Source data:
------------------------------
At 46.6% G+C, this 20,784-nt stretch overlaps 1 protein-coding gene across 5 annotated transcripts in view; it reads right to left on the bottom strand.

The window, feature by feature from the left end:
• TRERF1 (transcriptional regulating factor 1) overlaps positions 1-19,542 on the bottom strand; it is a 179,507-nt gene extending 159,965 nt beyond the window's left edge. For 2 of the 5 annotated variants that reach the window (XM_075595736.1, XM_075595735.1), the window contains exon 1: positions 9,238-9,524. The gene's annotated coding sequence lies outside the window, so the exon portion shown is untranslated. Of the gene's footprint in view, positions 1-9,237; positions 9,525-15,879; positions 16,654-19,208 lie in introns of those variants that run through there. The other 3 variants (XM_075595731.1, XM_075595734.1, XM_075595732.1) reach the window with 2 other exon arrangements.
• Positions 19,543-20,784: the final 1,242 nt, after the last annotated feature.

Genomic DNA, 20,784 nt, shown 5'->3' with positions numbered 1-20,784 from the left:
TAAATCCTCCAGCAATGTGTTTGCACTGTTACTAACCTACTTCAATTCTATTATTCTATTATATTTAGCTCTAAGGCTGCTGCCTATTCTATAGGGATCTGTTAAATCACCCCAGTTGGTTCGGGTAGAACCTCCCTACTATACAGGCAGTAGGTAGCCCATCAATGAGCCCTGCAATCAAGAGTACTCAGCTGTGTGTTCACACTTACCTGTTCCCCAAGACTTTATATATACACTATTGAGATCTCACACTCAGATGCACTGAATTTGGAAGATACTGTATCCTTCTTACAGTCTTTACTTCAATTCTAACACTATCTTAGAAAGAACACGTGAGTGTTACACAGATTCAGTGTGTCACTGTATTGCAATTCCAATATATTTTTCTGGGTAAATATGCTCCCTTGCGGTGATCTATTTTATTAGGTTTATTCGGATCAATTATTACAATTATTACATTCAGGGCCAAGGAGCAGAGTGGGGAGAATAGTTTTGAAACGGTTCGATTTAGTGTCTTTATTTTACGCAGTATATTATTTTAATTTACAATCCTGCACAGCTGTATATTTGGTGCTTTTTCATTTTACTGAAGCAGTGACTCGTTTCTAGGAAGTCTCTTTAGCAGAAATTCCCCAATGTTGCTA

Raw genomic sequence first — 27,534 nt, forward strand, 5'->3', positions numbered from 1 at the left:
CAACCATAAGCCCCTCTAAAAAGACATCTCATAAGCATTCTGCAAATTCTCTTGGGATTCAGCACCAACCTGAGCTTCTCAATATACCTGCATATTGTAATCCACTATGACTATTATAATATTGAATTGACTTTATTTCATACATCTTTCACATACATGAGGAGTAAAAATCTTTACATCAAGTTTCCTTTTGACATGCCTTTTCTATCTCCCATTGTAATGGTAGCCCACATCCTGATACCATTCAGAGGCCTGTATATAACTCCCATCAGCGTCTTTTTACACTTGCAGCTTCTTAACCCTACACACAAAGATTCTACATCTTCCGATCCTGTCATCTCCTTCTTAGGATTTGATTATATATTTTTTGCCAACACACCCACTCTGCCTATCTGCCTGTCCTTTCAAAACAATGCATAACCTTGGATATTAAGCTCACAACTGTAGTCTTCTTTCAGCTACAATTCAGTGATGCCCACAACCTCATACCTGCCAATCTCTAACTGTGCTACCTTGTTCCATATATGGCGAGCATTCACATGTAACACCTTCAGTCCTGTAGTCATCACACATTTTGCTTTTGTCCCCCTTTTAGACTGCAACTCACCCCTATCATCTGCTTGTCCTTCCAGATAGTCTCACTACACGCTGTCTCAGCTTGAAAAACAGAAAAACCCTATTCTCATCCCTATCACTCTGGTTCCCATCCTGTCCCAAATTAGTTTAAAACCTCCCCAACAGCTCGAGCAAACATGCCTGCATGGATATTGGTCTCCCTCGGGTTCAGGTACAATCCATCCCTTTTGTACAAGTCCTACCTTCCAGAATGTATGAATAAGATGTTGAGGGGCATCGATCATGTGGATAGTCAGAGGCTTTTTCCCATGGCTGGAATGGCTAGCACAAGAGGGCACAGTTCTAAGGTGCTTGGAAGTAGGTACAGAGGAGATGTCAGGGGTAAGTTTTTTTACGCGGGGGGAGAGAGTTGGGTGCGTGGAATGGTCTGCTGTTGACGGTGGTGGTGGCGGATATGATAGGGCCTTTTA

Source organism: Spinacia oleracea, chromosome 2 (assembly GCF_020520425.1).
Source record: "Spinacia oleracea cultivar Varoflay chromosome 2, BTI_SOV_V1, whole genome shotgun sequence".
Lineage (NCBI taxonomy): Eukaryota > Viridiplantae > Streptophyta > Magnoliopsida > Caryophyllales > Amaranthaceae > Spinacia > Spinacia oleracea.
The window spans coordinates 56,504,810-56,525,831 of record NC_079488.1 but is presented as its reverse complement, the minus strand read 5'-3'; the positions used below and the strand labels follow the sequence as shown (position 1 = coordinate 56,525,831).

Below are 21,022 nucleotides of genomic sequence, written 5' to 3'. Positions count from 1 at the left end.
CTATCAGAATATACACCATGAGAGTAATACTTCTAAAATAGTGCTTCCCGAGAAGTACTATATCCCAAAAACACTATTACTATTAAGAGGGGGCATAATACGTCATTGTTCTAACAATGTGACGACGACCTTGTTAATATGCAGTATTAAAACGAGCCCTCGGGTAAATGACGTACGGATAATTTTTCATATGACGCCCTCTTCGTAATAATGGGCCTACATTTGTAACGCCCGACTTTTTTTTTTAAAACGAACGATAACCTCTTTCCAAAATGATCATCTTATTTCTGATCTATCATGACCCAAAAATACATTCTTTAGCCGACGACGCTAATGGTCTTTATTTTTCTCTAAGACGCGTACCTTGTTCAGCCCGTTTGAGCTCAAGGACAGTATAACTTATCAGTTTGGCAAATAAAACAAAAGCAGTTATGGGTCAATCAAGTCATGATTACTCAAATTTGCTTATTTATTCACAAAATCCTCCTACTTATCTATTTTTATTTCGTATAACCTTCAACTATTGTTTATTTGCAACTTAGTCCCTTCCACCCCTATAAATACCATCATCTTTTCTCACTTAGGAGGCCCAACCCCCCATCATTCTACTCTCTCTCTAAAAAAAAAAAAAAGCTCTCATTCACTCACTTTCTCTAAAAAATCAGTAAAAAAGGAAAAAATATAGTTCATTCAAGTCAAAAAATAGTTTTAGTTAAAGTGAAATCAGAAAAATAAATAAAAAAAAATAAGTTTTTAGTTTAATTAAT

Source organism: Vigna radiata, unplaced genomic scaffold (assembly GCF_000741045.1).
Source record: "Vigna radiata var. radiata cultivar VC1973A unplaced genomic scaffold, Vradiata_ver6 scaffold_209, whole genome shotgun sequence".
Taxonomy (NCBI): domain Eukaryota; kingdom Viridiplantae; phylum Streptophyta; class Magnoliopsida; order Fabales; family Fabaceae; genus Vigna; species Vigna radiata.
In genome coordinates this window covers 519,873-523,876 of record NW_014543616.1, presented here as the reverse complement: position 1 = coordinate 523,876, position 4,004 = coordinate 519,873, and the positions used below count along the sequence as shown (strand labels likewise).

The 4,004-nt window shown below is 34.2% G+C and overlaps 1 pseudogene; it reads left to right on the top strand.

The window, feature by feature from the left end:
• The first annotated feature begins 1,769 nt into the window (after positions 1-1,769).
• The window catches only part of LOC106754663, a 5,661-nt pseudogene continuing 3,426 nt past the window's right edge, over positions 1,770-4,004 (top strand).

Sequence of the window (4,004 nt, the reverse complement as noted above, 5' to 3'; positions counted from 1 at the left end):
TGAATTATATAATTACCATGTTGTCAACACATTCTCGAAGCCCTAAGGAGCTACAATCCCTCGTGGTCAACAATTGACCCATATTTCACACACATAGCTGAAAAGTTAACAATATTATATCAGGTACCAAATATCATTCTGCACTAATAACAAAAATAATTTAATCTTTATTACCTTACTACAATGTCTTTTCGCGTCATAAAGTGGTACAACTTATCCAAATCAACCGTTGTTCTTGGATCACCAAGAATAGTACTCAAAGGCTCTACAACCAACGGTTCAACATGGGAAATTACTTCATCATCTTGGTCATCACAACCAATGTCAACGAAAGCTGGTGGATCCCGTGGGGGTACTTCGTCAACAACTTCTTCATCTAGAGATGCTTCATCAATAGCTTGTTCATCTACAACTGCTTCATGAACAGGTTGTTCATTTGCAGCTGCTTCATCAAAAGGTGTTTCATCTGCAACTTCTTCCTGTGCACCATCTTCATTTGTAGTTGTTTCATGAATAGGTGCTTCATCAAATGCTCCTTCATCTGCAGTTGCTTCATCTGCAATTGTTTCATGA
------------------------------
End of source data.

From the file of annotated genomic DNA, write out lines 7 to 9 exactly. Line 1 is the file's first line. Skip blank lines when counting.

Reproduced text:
Raw genomic sequence first — 27,534 nt, forward strand, 5'->3', positions numbered from 1 at the left:
CAACCATAAGCCCCTCTAAAAAGACATCTCATAAGCATTCTGCAAATTCTCTTGGGATTCAGCACCAACCTGAGCTTCTCAATATACCTGCATATTGTAATCCACTATGACTATTATAATATTGAATTGACTTTATTTCATACATCTTTCACATACATGAGGAGTAAAAATCTTTACATCAAGTTTCCTTTTGACATGCCTTTTCTATCTCCCATTGTAATGGTAGCCCACATCCTGATACCATTCAGAGGCCTGTATATAACTCCCATCAGCGTCTTTTTACACTTGCAGCTTCTTAACCCTACACACAAAGATTCTACATCTTCCGATCCTGTCATCTCCTTCTTAGGATTTGATTATATATTTTTTGCCAACACACCCACTCTGCCTATCTGCCTGTCCTTTCAAAACAATGCATAACCTTGGATATTAAGCTCACAACTGTAGTCTTCTTTCAGCTACAATTCAGTGATGCCCACAACCTCATACCTGCCAATCTCTAACTGTGCTACCTTGTTCCATATATGGCGAGCATTCACATGTAACACCTTCAGTCCTGTAGTCATCACACATTTTGCTTTTGTCCCCCTTTTAGACTGCAACTCACCCCTATCATCTGCTTGTCCTTCCAGATAGTCTCACTACACGCTGTCTCAGCTTGAAAAACAGAAAAACCCTATTCTCATCCCTATCACTCTGGTTCCCATCCTGTCCCAAATTAGTTTAAAACCTCCCCAACAGCTCGAGCAAACATGCCTGCATGGATATTGGTCTCCCTCGGGTTCAGGTACAATCCATCCCTTTTGTACAAGTCCTACCTTCCAGAATGTATGAATAAGATGTTGAGGGGCATCGATCATGTGGATAGTCAGAGGCTTTTTCCCATGGCTGGAATGGCTAGCACAAGAGGGCACAGTTCTAAGGTGCTTGGAAGTAGGTACAGAGGAGATGTCAGGGGTAAGTTTTTTTACGCGGGGGGAGAGAGTTGGGTGCGTGGAATGGTCTGCTGTTGACGGTGGTGGTGGCGGATATGATAGGGCCTTTTA

Source organism: Spinacia oleracea, chromosome 2 (assembly GCF_020520425.1).